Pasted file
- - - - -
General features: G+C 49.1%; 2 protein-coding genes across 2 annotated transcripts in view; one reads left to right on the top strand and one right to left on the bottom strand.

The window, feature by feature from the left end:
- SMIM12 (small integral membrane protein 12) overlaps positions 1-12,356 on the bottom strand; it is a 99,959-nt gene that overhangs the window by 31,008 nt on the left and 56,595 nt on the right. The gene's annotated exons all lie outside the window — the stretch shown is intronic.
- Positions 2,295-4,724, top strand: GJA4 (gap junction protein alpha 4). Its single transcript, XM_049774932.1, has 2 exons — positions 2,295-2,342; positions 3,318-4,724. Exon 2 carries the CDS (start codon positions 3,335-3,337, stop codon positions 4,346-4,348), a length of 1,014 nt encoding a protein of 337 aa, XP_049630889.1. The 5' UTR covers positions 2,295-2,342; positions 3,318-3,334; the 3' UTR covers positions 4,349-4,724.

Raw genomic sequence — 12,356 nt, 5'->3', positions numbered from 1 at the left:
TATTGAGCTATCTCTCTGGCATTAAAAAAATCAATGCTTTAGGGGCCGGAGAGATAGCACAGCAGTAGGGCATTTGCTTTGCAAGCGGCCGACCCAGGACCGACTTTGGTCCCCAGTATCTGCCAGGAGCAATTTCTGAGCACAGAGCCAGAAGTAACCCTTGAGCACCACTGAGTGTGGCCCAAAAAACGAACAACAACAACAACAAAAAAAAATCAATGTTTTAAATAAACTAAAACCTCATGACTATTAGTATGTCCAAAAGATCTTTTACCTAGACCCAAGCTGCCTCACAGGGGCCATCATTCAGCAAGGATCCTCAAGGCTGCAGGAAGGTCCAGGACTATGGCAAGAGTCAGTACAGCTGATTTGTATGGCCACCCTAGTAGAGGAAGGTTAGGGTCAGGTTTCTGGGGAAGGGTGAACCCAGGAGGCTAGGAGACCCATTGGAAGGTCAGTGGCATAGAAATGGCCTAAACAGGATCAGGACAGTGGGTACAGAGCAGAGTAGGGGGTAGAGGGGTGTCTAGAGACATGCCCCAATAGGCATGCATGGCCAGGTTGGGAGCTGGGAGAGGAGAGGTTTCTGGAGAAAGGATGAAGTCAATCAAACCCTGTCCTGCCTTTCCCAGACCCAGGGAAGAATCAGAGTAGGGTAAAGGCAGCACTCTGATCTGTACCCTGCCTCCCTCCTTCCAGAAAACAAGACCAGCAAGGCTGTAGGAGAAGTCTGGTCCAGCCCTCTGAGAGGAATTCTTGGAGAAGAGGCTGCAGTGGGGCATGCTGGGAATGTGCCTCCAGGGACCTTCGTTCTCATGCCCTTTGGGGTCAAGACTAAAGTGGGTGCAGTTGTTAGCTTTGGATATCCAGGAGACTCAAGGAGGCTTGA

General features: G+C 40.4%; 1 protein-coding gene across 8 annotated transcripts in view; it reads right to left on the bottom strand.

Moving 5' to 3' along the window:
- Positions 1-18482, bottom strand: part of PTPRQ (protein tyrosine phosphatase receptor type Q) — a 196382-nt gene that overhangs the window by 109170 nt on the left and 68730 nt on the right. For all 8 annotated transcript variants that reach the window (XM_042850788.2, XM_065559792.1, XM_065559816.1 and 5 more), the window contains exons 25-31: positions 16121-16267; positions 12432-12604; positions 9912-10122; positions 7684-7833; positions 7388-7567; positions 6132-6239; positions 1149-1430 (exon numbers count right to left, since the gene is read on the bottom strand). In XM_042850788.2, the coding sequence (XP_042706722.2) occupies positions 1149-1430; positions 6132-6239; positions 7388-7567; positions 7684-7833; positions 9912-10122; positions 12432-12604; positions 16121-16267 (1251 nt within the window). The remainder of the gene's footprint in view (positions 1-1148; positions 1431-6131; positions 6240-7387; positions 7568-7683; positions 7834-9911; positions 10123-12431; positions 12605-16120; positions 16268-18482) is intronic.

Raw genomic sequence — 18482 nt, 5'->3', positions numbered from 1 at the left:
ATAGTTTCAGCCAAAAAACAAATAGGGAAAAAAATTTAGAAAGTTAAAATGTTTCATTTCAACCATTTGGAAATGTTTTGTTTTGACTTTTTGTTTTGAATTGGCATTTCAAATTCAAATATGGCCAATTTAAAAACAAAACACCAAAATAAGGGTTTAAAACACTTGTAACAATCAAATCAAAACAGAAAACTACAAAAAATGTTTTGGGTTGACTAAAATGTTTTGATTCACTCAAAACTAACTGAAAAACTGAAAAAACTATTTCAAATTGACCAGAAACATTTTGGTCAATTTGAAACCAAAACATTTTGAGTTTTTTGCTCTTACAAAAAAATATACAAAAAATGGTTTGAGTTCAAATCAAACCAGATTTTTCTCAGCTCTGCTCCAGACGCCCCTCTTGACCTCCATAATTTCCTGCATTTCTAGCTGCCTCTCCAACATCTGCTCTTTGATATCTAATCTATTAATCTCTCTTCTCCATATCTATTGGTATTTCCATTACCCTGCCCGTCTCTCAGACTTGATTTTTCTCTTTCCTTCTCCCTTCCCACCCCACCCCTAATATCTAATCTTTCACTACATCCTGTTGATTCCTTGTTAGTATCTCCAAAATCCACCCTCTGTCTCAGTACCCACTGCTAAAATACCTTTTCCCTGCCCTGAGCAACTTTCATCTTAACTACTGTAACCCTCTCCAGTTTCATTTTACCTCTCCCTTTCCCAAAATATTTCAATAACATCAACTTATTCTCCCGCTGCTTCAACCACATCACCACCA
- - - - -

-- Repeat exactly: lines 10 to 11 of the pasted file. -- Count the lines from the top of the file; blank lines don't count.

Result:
Raw genomic sequence — 18482 nt, 5'->3', positions numbered from 1 at the left:
ATAGTTTCAGCCAAAAAACAAATAGGGAAAAAAATTTAGAAAGTTAAAATGTTTCATTTCAACCATTTGGAAATGTTTTGTTTTGACTTTTTGTTTTGAATTGGCATTTCAAATTCAAATATGGCCAATTTAAAAACAAAACACCAAAATAAGGGTTTAAAACACTTGTAACAATCAAATCAAAACAGAAAACTACAAAAAATGTTTTGGGTTGACTAAAATGTTTTGATTCACTCAAAACTAACTGAAAAACTGAAAAAACTATTTCAAATTGACCAGAAACATTTTGGTCAATTTGAAACCAAAACATTTTGAGTTTTTTGCTCTTACAAAAAAATATACAAAAAATGGTTTGAGTTCAAATCAAACCAGATTTTTCTCAGCTCTGCTCCAGACGCCCCTCTTGACCTCCATAATTTCCTGCATTTCTAGCTGCCTCTCCAACATCTGCTCTTTGATATCTAATCTATTAATCTCTCTTCTCCATATCTATTGGTATTTCCATTACCCTGCCCGTCTCTCAGACTTGATTTTTCTCTTTCCTTCTCCCTTCCCACCCCACCCCTAATATCTAATCTTTCACTACATCCTGTTGATTCCTTGTTAGTATCTCCAAAATCCACCCTCTGTCTCAGTACCCACTGCTAAAATACCTTTTCCCTGCCCTGAGCAACTTTCATCTTAACTACTGTAACCCTCTCCAGTTTCATTTTACCTCTCCCTTTCCCAAAATATTTCAATAACATCAACTTATTCTCCCGCTGCTTCAACCACATCACCACCA